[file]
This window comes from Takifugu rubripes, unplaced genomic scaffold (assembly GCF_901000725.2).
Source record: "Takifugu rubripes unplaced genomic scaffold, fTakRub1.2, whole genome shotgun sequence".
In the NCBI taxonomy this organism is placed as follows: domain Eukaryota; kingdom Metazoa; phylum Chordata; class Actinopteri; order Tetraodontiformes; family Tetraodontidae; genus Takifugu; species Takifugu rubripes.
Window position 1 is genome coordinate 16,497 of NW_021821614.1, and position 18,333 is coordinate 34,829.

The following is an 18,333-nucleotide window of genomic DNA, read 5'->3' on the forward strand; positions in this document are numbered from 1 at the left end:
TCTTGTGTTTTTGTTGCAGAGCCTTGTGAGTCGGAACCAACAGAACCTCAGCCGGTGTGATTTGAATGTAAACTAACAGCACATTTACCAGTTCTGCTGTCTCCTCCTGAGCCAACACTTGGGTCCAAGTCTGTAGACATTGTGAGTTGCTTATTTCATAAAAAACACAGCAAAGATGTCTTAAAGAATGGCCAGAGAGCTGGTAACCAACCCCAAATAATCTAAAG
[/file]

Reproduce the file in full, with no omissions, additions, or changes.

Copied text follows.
This window comes from Takifugu rubripes, unplaced genomic scaffold (assembly GCF_901000725.2).
Source record: "Takifugu rubripes unplaced genomic scaffold, fTakRub1.2, whole genome shotgun sequence".
In the NCBI taxonomy this organism is placed as follows: domain Eukaryota; kingdom Metazoa; phylum Chordata; class Actinopteri; order Tetraodontiformes; family Tetraodontidae; genus Takifugu; species Takifugu rubripes.
Window position 1 is genome coordinate 16,497 of NW_021821614.1, and position 18,333 is coordinate 34,829.

The following is an 18,333-nucleotide window of genomic DNA, read 5'->3' on the forward strand; positions in this document are numbered from 1 at the left end:
TCTTGTGTTTTTGTTGCAGAGCCTTGTGAGTCGGAACCAACAGAACCTCAGCCGGTGTGATTTGAATGTAAACTAACAGCACATTTACCAGTTCTGCTGTCTCCTCCTGAGCCAACACTTGGGTCCAAGTCTGTAGACATTGTGAGTTGCTTATTTCATAAAAAACACAGCAAAGATGTCTTAAAGAATGGCCAGAGAGCTGGTAACCAACCCCAAATAATCTAAAG